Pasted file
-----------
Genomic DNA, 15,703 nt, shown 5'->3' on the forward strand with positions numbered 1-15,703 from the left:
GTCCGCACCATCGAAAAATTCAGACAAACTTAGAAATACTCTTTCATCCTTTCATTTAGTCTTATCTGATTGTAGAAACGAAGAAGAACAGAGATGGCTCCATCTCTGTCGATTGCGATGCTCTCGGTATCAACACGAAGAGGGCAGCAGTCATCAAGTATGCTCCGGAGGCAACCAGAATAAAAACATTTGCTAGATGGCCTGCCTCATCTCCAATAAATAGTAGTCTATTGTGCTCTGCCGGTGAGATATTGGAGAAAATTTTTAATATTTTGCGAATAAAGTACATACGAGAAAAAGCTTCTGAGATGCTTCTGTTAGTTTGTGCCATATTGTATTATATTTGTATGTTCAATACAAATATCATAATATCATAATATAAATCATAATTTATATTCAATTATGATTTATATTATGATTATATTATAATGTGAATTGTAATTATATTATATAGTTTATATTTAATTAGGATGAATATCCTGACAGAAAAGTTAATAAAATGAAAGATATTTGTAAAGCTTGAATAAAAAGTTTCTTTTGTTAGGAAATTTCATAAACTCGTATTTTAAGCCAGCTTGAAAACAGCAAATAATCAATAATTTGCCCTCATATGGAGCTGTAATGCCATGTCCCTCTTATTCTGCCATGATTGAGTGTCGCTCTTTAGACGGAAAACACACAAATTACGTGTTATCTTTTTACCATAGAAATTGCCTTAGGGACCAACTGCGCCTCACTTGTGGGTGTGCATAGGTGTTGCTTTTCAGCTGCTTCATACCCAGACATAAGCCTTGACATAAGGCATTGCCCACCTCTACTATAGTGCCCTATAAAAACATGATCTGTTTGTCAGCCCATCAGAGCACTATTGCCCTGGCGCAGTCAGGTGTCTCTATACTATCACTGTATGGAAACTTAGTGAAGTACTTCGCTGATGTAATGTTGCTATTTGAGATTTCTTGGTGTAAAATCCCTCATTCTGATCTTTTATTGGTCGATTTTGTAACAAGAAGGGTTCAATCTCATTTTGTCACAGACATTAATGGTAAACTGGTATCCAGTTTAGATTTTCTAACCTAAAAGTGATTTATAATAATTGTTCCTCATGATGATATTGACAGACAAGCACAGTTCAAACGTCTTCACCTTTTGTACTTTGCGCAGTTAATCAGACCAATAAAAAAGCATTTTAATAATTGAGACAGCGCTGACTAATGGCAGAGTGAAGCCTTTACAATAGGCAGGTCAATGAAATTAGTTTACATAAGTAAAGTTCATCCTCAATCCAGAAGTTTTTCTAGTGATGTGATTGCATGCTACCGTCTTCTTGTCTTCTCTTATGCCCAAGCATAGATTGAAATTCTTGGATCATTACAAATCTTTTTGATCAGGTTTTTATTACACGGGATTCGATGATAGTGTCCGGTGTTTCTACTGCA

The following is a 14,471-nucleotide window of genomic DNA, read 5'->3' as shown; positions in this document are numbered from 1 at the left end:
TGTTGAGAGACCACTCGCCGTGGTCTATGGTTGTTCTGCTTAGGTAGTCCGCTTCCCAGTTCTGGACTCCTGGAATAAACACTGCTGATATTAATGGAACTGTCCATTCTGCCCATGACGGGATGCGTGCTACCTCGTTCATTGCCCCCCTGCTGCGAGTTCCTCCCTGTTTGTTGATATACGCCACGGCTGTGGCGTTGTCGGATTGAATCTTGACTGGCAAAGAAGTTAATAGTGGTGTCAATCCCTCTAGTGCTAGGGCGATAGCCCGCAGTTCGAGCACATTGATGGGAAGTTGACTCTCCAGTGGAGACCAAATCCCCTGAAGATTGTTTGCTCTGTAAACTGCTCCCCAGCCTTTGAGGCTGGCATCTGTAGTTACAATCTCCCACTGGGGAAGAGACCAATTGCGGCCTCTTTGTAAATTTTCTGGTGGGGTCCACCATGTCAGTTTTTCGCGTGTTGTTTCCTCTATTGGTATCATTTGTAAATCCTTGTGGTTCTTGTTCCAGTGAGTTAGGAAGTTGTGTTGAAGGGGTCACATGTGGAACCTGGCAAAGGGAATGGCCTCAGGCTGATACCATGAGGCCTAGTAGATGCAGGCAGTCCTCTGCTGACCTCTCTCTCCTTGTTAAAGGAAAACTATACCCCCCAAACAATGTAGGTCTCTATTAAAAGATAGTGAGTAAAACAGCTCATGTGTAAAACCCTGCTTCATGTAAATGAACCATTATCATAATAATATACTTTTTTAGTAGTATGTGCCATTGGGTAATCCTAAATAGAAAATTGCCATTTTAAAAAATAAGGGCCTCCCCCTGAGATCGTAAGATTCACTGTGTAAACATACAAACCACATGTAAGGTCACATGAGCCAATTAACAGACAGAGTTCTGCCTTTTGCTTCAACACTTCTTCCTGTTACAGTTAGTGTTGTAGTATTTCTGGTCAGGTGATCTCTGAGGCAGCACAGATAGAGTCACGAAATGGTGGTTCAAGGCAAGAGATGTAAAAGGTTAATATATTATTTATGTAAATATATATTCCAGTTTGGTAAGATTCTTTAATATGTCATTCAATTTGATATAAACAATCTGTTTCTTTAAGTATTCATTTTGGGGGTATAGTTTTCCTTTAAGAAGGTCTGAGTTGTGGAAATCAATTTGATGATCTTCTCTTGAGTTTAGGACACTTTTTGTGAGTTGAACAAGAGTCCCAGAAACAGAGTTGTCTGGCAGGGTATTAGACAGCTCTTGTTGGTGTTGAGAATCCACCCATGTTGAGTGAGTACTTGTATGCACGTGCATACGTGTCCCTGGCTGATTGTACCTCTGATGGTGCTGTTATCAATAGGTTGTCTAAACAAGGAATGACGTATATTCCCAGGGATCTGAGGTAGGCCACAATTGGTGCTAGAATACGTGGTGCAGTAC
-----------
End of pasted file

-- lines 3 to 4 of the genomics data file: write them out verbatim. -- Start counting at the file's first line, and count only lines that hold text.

The following is a 14,471-nucleotide window of genomic DNA, read 5'->3' as shown; positions in this document are numbered from 1 at the left end:
TGTTGAGAGACCACTCGCCGTGGTCTATGGTTGTTCTGCTTAGGTAGTCCGCTTCCCAGTTCTGGACTCCTGGAATAAACACTGCTGATATTAATGGAACTGTCCATTCTGCCCATGACGGGATGCGTGCTACCTCGTTCATTGCCCCCCTGCTGCGAGTTCCTCCCTGTTTGTTGATATACGCCACGGCTGTGGCGTTGTCGGATTGAATCTTGACTGGCAAAGAAGTTAATAGTGGTGTCAATCCCTCTAGTGCTAGGGCGATAGCCCGCAGTTCGAGCACATTGATGGGAAGTTGACTCTCCAGTGGAGACCAAATCCCCTGAAGATTGTTTGCTCTGTAAACTGCTCCCCAGCCTTTGAGGCTGGCATCTGTAGTTACAATCTCCCACTGGGGAAGAGACCAATTGCGGCCTCTTTGTAAATTTTCTGGTGGGGTCCACCATGTCAGTTTTTCGCGTGTTGTTTCCTCTATTGGTATCATTTGTAAATCCTTGTGGTTCTTGTTCCAGTGAGTTAGGAAGTTGTGTTGAAGGGGTCACATGTGGAACCTGGCAAAGGGAATGGCCTCAGGCTGATACCATGAGGCCTAGTAGATGCAGGCAGTCCTCTGCTGACCTCTCTCTCCTTGTTAAAGGAAAACTATACCCCCCAAACAATGTAGGTCTCTATTAAAAGATAGTGAGTAAAACAGCTCATGTGTAAAACCCTGCTTCATGTAAATGAACCATTATCATAATAATATACTTTTTTAGTAGTATGTGCCATTGGGTAATCCTAAATAGAAAATTGCCATTTTAAAAAATAAGGGCCTCCCCCTGAGATCGTAAGATTCACTGTGTAAACATACAAACCACATGTAAGGTCACATGAGCCAATTAACAGACAGAGTTCTGCCTTTTGCTTCAACACTTCTTCCTGTTACAGTTAGTGTTGTAGTATTTCTGGTCAGGTGATCTCTGAGGCAGCACAGATAGAGTCACGAAATGGTGGTTCAAGGCAAGAGATGTAAAAGGTTAATATATTATTTATGTAAATATATATTCCAGTTTGGTAAGATTCTTTAATATGTCATTCAATTTGATATAAACAATCTGTTTCTTTAAGTATTCATTTTGGGGGTATAGTTTTCCTTTAAGAAGGTCTGAGTTGTGGAAATCAATTTGATGATCTTCTCTTGAGTTTAGGACACTTTTTGTGAGTTGAACAAGAGTCCCAGAAACAGAGTTGTCTGGCAGGGTATTAGACAGCTCTTGTTGGTGTTGAGAATCCACCCATGTTGAGTGAGTACTTGTATGCACGTGCATACGTGTCCCTGGCTGATTGTACCTCTGATGGTGCTGTTATCAATAGGTTGTCTAAACAAGGAATGACGTATATTCCCAGGGATCTGAGGTAGGCCACAATTGGTGCTAGAATACGTGGTGCAGTAC